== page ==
These authors did not support their ridiculous misrepresentation of “…the underlying evolutionary mechanisms governing such viruses.” The underlying mechanisms of virus-driven pathology are nutrient-dependent and controlled only by nutrient-dependent RNA-mediated gene duplication and RNA-mediated amino acid substitutions that differentiate the cell types of all individuals of all living genera. Cell type differentiation in living genera typically prevents virus-driven pathology.
There is no
unified theory of evolution that reconciles the contribution of environmental and genetic factors in a dual neo-Lamarckian and neo-Darwinian view
The neo-Darwinian view was based on the assumptions of population geneticists and de Vries 1904 definition of “mutation.” Evolutionary theorists decided to make claims about how long it would take for one species to accumulate enough mutations and evolve into a new species.
Theorists are already attempting to put viruses and virulence into their “tree of life” pseudoscientific nonsense.
See: ‘Tree of life’ for 2.3 million species released
They would not reassert their pseudoscientific nonsense if they knew anything about cell type differentiation. More than 2 decades ago, Bruce McEwen told me to “start with gene activation” or my model of biologically-based could not be validated. At that time my model for linking effects on genes to affects on behavior was incomplete.
Theorists refuse to acknowledge the fact that the model has since been validated with details of RNA-mediated protein folding biochemistry. Also, theorists still refuse to offer any model of biologically-based cause and effect for comparison.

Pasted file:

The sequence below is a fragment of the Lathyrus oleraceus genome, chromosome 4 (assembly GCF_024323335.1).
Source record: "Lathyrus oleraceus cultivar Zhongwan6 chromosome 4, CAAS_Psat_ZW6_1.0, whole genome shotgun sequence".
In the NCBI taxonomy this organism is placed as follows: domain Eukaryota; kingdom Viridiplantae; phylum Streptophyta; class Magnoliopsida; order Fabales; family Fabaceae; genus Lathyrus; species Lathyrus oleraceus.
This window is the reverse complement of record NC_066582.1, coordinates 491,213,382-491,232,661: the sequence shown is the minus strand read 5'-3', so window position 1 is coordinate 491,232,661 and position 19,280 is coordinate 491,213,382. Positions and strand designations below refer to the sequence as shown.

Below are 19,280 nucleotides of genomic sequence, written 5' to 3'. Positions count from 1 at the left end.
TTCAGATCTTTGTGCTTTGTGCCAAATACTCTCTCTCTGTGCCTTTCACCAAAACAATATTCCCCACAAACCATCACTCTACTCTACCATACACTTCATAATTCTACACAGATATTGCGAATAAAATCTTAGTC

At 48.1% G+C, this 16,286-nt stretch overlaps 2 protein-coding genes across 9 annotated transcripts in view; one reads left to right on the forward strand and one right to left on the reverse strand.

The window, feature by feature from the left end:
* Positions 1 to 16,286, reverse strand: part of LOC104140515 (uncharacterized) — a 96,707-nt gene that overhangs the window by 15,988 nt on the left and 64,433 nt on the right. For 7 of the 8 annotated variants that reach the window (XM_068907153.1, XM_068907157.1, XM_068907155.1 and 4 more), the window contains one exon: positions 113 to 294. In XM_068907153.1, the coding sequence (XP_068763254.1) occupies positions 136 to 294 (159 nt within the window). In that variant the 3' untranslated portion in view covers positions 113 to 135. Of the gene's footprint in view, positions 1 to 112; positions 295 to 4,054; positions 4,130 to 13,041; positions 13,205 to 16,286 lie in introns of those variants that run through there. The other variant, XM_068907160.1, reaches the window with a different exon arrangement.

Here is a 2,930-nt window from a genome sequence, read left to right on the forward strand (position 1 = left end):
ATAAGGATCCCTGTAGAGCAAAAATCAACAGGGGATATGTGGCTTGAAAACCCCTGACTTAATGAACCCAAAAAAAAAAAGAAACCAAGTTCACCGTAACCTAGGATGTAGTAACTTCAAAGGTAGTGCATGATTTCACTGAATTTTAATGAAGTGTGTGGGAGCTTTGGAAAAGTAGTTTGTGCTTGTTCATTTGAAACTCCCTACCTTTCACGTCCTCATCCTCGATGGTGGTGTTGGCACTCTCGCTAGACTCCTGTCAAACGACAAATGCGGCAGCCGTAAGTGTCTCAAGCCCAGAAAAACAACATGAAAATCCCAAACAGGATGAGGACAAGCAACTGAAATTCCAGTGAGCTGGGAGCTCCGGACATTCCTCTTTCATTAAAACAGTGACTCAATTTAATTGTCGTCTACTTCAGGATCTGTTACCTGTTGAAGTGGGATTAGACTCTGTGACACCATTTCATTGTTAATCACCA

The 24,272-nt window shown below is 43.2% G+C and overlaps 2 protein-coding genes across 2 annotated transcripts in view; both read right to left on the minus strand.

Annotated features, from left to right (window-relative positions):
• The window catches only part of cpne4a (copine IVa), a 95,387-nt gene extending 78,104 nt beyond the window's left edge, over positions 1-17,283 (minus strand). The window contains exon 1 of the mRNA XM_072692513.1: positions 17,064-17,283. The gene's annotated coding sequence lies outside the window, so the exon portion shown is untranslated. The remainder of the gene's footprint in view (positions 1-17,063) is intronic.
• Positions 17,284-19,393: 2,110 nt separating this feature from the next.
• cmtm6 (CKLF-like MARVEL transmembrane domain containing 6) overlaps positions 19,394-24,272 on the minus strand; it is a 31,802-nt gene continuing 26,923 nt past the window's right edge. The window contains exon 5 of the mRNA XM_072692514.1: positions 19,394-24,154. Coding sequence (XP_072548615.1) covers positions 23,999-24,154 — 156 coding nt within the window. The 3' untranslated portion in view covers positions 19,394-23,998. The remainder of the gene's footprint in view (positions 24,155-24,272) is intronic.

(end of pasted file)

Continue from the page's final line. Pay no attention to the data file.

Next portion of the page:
Most theorists seem to think that ridiculous claims about Mutation-Driven Evolution can be compared to Nutrient-dependent/pheromone-controlled adaptive evolution: a model.
The problem with their neo-Darwinian theories is their failure to learn the difference between “effect” and “affect.” Since they cannot link epigenetic effects to behavior, they keep trying to link mutations to morphological phenotypes — and to behavioral phenotypes — without telling anyone how epigenetic effects on hormones lead to affects on behavior in all vertebrates and invertebrates.
For comparison to their ridiculous diatribes, see: Correction for McEwen, Brain on stress: How the social environment gets under the skin
The authors note that on page 17184, right column, first paragraph, line 4, “effect” should instead appear as “affect.”
My comment: The difference between effect and affect is significant enough for an outstanding researcher like Bruce McEwen to issue a correction. His correction serves as an example of what must be learned by others who tout theories about mutations, natural selection, and the evolution of biodiversity.